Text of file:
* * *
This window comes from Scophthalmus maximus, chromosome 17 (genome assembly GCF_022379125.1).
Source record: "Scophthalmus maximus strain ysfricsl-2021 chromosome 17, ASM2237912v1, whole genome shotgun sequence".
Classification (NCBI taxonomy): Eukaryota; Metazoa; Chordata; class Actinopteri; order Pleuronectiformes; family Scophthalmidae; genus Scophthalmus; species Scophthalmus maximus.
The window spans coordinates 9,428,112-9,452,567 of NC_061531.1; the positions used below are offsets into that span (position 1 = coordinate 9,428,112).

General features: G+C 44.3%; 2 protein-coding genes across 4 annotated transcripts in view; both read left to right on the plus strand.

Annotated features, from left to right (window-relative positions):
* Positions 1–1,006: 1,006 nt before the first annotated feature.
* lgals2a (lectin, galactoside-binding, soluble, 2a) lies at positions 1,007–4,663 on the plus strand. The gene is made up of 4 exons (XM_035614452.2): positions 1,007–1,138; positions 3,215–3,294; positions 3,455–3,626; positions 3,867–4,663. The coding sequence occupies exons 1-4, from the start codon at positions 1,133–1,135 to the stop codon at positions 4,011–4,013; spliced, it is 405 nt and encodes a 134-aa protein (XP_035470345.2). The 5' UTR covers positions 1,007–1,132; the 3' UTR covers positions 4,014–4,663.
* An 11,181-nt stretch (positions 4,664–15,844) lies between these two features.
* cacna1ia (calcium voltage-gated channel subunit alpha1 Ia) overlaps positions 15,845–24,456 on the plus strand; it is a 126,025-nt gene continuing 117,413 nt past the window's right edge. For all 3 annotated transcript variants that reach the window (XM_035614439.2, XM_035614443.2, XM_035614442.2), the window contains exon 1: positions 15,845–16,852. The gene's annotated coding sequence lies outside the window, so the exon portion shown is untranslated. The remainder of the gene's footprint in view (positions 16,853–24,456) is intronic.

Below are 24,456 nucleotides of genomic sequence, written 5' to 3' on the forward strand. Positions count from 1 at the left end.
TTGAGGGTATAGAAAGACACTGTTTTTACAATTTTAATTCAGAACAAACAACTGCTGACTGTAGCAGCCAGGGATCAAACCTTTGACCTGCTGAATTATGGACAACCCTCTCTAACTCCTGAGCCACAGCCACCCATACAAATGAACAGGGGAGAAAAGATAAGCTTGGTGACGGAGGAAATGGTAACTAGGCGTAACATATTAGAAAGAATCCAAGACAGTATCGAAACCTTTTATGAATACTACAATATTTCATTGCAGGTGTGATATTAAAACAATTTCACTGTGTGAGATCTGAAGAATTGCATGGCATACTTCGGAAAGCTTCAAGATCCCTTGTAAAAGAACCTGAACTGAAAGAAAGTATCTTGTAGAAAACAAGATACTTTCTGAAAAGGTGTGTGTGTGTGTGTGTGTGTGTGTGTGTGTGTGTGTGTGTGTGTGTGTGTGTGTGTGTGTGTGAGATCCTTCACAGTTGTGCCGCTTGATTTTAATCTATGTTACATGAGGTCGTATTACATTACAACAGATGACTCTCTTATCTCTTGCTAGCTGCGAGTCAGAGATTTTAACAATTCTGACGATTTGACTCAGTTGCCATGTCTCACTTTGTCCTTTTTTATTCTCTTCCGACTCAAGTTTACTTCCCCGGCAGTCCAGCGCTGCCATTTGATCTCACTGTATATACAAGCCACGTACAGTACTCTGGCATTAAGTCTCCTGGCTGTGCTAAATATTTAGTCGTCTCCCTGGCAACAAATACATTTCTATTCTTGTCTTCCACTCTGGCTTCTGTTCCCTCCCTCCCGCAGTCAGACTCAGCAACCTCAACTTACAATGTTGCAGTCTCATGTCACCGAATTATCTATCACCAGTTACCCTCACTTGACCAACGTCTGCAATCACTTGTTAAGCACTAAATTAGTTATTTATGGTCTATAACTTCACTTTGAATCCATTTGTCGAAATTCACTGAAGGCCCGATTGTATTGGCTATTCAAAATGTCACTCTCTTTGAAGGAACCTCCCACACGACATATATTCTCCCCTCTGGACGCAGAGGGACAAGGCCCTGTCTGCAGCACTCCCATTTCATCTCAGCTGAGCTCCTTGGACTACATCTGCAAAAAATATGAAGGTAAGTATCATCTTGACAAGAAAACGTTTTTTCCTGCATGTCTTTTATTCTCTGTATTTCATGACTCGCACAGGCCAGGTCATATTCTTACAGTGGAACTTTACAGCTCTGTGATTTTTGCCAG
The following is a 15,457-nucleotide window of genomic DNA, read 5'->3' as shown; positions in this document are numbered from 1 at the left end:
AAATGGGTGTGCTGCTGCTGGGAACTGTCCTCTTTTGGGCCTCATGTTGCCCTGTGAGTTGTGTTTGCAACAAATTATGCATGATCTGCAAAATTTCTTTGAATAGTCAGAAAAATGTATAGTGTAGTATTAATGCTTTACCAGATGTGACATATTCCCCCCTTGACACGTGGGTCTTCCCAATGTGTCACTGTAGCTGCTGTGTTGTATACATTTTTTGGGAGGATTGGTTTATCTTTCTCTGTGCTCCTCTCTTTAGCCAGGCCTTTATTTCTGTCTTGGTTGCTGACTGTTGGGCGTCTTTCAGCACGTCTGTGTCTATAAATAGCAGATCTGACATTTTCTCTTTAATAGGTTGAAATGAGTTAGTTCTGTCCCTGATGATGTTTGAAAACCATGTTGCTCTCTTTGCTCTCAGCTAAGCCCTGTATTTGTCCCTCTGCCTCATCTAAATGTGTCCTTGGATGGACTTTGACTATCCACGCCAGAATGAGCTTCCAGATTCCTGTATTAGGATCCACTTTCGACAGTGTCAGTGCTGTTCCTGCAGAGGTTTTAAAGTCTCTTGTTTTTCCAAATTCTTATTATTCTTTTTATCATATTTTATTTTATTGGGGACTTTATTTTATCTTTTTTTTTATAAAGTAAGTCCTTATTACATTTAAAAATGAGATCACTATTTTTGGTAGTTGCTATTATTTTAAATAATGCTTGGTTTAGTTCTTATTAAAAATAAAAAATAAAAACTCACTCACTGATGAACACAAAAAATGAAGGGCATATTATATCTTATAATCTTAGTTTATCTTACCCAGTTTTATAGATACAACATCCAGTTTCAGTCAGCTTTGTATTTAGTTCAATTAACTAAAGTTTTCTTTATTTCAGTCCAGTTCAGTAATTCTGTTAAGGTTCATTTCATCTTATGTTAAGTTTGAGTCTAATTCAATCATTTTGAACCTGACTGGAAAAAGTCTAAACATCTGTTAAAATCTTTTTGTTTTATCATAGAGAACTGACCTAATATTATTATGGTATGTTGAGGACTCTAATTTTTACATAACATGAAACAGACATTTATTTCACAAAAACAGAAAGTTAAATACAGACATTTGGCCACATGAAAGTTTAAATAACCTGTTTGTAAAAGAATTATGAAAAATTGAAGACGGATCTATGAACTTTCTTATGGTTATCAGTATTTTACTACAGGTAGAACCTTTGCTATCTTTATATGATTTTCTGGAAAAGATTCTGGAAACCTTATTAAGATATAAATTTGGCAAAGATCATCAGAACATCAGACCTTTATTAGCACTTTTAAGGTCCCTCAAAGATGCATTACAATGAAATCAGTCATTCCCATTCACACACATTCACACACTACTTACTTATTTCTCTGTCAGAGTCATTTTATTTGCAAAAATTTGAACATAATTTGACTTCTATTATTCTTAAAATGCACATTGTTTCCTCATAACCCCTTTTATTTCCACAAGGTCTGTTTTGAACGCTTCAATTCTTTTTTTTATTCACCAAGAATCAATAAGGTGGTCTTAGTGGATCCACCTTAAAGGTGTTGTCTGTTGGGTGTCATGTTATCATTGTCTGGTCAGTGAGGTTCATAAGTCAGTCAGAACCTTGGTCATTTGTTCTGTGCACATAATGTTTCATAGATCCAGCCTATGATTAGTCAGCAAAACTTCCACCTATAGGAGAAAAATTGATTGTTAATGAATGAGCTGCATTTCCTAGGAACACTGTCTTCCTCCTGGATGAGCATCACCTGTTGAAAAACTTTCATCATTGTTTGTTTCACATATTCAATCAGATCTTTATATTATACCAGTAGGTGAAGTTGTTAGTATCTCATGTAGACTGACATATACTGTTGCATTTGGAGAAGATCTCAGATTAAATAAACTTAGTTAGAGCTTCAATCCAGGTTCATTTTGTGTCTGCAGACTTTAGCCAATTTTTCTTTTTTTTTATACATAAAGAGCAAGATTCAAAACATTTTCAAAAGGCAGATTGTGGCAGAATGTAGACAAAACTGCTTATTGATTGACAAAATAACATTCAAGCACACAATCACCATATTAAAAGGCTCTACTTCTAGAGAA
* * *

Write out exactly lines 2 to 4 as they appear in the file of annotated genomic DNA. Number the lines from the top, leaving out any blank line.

Source record: "Scophthalmus maximus strain ysfricsl-2021 chromosome 17, ASM2237912v1, whole genome shotgun sequence".
Classification (NCBI taxonomy): Eukaryota; Metazoa; Chordata; class Actinopteri; order Pleuronectiformes; family Scophthalmidae; genus Scophthalmus; species Scophthalmus maximus.
The window spans coordinates 9,428,112-9,452,567 of NC_061531.1; the positions used below are offsets into that span (position 1 = coordinate 9,428,112).